Panzer Dragoon Saga also had its fair share of stimulating artwork. If nothing else, it was a breath of fresh air amidst the miasma of cutesexycool anime art that predominates the industry.
The plot, characterization, and dialogue of Panzer Dragoon Saga were also quite attractive but, as things go, the passing of time has regulated them to the current status of dreamlike reminiscence, suffice it to say that Azel (pictured at the top of this post) alone made it all worthwhile.
All this said, I'd like to play through the game again, and I'd hope that you, discerning reader, would choose to enjoy it as well. From what I've read, there was an extremely low number of copies produced in North America (less than 30,000, supposedly), and Saturn emulators aren't yet what they should be. Worse yet, the odds of it being ported to another system or otherwise reproduced seem to be extraordinarily slim. What's there to say, beyond this?
Best wishes, and all that.
Orta (and her sexy beast)
* Where'd you go, sweet doppelgänger, when I needed you most?
** I'm talking to you, Star Car.
P.S. I'm ashamed to be the one that bumped the annual Denz post from atop its lofty perch, but progress waits for no man, not even an Australian.
Posted by Kmork at 10:07 AM
Wednesday, August 27, 2008
The end of the Olympics always leaves me feeling a little melancholy. I suppose I should be immune to the whole spectacle, I mean, I am an educated guy, right? And there was a great deal of motivation not to invest in these Olympics: the Chinese, for one, are a sinister lot, what with their systematic violation of human rights, competitively priced electronic goods and hot communist broads.
Inevitably, as I always do (hence my use of 'inevitably'), I bought into these Olympics lock, stock and barrel roll. That's right, my name is Denz and I'm an Olympic fanboy.
Thus, in the spirit of all things Olympic, I have decided again strap on my leotard and mount the pommel horse that is the blogosphere with some post-Olympic observations.
The ultimate "Olympic" moment of the games for me was Matthias Steiner in the weightlifting: winning the gold medal, after missing his last weight, on the last lift of the games, a year after his wife had passed away and then holding her photo aloft as he received his medal. Hell, the way he celebrated after making that last lift was enough to make any married man misty-eyed.
Unless, of course, you've been bucked in the face with a frying pan by the bitch.
It has been said, but Usain Bolt was an absolute freak. Can't wait to see him in the bobsled two years from now. That's how it works, right?
As a spectacle, the sprint finals are hard to beat. The only possible improvement I can think of would be to have linebackers from other nations present at the finish line to 'sack' the sprinters that don't medal.
Tyson Gay got ... JACKED-UP.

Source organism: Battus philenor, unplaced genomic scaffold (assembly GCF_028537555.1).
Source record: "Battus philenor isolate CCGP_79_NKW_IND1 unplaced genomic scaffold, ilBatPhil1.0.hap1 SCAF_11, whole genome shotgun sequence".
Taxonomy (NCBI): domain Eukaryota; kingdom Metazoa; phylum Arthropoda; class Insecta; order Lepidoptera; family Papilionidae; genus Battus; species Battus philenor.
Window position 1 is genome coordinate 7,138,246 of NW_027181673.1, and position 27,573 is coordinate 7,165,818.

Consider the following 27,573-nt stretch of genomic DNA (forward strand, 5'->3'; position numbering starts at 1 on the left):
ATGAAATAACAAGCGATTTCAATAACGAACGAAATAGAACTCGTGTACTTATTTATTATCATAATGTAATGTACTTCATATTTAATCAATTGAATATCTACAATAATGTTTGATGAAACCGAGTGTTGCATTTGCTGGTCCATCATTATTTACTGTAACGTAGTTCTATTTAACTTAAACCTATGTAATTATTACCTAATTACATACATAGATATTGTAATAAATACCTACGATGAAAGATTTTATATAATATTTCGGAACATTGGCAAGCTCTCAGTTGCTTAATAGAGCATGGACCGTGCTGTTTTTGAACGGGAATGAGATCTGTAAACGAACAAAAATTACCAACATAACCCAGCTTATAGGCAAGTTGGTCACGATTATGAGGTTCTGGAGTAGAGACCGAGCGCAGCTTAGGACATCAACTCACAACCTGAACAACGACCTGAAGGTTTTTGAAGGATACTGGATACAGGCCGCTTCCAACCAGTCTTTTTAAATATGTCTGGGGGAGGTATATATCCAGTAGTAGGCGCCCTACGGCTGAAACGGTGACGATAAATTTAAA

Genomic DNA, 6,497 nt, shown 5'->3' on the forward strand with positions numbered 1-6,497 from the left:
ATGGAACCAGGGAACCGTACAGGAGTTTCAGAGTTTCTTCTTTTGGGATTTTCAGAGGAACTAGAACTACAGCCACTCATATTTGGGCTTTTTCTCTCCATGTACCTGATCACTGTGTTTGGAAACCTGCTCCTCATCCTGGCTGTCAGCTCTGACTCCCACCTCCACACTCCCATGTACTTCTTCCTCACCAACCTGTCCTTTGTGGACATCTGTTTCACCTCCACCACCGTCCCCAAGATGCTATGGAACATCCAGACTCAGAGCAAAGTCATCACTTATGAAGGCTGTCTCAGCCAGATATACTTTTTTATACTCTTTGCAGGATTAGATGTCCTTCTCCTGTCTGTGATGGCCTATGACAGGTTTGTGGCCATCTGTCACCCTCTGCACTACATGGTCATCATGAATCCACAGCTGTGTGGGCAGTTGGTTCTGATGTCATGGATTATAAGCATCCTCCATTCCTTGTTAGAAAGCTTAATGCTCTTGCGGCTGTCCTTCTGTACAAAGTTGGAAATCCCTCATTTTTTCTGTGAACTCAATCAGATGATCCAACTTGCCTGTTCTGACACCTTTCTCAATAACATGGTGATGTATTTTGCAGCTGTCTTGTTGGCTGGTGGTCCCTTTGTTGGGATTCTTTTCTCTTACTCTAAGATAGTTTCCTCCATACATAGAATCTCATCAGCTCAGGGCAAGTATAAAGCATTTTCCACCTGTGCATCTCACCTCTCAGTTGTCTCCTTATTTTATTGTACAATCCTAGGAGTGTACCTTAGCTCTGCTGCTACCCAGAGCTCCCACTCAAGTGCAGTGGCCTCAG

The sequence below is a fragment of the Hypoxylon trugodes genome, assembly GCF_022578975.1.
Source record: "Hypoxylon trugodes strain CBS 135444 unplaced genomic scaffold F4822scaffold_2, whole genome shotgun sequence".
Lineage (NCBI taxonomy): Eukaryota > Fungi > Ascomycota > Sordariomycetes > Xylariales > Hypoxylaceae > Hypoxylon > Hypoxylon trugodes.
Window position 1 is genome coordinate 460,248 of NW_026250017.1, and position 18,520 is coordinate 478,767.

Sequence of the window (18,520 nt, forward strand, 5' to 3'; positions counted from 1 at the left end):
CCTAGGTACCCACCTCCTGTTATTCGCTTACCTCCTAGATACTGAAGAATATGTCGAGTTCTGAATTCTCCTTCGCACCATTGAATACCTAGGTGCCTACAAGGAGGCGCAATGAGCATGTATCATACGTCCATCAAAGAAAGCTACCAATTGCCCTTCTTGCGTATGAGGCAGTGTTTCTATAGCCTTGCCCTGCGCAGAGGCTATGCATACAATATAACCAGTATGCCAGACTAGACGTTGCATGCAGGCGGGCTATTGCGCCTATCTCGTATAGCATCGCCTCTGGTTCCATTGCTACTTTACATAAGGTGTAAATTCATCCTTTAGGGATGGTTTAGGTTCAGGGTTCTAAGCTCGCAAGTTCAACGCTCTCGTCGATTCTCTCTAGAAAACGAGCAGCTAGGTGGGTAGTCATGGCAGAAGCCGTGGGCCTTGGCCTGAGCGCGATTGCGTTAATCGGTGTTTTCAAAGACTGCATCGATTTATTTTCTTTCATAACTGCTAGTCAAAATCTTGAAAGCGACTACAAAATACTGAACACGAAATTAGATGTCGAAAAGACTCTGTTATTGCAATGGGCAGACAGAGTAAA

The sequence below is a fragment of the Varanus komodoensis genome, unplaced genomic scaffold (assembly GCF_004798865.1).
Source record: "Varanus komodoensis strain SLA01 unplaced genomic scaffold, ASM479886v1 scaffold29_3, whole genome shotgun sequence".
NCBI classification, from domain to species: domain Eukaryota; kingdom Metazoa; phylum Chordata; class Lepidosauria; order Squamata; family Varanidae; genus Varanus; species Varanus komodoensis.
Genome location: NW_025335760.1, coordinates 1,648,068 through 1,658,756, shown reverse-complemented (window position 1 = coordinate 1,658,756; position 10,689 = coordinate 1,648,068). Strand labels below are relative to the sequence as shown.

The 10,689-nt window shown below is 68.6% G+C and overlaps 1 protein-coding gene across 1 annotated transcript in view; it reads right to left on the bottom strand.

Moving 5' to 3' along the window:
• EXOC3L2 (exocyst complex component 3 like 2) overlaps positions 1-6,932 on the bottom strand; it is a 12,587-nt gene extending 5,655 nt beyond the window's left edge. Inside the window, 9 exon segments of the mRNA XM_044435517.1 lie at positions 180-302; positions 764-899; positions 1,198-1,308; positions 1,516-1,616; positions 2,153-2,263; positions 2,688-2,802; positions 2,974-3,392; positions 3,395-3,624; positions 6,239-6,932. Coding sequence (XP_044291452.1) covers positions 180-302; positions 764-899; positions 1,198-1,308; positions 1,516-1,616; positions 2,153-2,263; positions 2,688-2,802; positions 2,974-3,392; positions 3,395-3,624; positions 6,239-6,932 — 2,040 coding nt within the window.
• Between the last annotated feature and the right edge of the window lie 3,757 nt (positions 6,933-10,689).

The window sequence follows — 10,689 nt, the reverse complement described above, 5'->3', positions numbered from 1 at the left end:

Speaking of jacked-up, two of Australia's swimming hopefuls were beaten (robbed) in somewhat suspicious circumstances. Grant Hackett's loss was especially painful. The man was going for his third Gold in the 1500M free over three consecutive Olympics, pantheon stuff, only to be beaten by a guy from Tunisia (or Andorra or one of those places I could never find on a globe within 60 seconds) who had just returned from an 18 month suspension for doping. Oh, fuck that.
What can we get for 63 cents?
The other, Eamon Sullivan, broke world records in the 100M freestyle heats, before losing it in milliseconds to some surrendering frogman named Alain Bernard. Pictured here:
How do you say "On the Juice" in French?
Best post-win interview of the games: (here).
On the hoops front, the Redeem (our self-esteem) Team proved itself to be, once again, entirely unlike the Dream Team. When Argentina busted out the zone in the semis and the NBA's finest collapsed like Shaun Livingston's knee, I almost pissed my pants in glee. What followed exposed the ongoing problem with USA team: 12 angry men does not make a team make. Add in Manu, subtract the Tim Donaghy-esque calls on Argentina (especially the three point foul on Melo) and the US medal hopes are going home with the stars and stripes draped over their coffin.
Hitman one, this is hitman two actual.
I thought Spain played admirably in the finals, despite the fact that the Australian broadcaster interrupted the broadcast at the 8 minute mark (ie. when Spain pulled within 2 points) to show the nightly news, which included critical information about Princess Mary of Denmark going to a park in Tasmania. Seriously, there aren't enough expletives in the world.
All told, Ricky Rubio is going to be a motherfucking star, despite being a shade older than the Chinese gymnasts, and Rudy F is my sleeper pick in fanball. Still, I concede that the US deserved the win, particularly with Kobe demonstrating why he is the best player in the NBA. That said, if the Olympics proved one thing, it's that Dwyane Wade is the best player on the fucking planet.